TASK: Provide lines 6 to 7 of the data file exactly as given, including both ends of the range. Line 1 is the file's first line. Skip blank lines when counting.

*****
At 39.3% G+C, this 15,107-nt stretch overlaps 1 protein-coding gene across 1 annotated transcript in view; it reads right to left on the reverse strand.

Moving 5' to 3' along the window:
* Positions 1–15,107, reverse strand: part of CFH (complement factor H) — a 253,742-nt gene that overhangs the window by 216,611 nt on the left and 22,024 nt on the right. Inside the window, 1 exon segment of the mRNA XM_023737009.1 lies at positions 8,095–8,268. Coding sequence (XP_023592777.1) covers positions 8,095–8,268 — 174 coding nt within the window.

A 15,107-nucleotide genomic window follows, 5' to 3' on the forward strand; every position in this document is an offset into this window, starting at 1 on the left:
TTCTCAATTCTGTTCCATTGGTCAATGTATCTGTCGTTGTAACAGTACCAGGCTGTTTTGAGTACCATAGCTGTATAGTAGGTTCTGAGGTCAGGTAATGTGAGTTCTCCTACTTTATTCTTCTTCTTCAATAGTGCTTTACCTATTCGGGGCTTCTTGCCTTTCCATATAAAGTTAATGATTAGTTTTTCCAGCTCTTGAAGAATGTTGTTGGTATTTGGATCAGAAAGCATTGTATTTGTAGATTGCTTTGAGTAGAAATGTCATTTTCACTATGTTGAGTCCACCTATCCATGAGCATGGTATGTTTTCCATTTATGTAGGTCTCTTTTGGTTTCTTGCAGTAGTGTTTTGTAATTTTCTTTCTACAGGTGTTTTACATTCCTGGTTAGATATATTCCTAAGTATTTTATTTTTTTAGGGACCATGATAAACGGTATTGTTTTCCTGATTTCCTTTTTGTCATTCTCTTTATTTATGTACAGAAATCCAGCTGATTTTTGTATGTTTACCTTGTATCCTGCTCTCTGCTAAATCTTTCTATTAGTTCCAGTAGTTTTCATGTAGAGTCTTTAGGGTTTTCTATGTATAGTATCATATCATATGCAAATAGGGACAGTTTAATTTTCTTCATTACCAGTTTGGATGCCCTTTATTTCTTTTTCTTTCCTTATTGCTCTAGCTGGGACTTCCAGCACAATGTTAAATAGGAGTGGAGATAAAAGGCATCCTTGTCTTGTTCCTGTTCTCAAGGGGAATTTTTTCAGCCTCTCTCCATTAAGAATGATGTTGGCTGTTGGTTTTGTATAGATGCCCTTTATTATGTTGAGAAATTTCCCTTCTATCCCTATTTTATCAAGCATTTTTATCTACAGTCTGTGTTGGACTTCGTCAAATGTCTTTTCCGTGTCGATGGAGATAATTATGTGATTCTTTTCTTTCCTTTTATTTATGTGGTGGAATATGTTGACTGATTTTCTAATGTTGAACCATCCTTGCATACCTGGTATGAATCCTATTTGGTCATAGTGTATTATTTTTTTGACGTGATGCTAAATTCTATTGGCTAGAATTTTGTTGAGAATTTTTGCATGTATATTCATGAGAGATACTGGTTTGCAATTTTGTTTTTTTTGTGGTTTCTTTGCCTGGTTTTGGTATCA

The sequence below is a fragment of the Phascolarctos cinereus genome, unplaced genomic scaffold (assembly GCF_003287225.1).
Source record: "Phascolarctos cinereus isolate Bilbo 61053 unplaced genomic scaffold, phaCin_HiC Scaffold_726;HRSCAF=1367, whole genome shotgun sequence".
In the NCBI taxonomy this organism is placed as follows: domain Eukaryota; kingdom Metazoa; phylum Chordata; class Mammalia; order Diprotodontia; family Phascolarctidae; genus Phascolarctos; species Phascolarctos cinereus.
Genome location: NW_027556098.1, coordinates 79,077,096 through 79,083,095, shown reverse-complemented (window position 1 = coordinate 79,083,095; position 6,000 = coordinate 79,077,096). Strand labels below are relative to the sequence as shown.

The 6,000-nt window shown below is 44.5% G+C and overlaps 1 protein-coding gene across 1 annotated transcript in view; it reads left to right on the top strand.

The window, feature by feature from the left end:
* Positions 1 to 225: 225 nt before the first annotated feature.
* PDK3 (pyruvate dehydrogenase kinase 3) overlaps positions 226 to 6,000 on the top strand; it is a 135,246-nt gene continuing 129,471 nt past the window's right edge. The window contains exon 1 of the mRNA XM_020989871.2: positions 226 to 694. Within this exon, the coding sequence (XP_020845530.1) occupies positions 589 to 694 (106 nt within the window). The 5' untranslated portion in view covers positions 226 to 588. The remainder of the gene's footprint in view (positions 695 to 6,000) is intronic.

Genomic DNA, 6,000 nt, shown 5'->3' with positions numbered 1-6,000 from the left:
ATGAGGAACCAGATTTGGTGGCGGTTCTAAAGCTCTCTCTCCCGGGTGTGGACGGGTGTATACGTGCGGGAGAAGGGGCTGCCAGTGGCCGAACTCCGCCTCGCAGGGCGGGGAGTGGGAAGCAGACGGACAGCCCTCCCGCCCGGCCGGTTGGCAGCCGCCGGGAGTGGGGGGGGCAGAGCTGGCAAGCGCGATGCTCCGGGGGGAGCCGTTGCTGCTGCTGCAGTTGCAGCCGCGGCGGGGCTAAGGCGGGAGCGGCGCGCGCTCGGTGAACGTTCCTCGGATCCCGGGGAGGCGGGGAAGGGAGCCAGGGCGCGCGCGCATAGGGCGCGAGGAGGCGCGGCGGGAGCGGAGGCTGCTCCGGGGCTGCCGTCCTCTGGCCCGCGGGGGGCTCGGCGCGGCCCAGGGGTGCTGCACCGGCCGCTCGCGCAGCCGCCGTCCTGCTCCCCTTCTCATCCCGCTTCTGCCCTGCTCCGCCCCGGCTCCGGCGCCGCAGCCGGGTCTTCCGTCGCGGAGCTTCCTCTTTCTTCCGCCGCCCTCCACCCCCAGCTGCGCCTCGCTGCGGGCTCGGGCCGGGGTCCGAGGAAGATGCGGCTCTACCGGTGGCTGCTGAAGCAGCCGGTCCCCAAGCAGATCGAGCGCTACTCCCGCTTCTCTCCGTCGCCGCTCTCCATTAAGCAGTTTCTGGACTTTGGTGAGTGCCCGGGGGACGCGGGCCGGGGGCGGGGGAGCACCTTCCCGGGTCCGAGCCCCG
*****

The sequence below is a fragment of the Phascolarctos cinereus genome, unplaced genomic scaffold (assembly GCF_003287225.1).
Source record: "Phascolarctos cinereus isolate Bilbo 61053 unplaced genomic scaffold, phaCin_HiC Scaffold_726;HRSCAF=1367, whole genome shotgun sequence".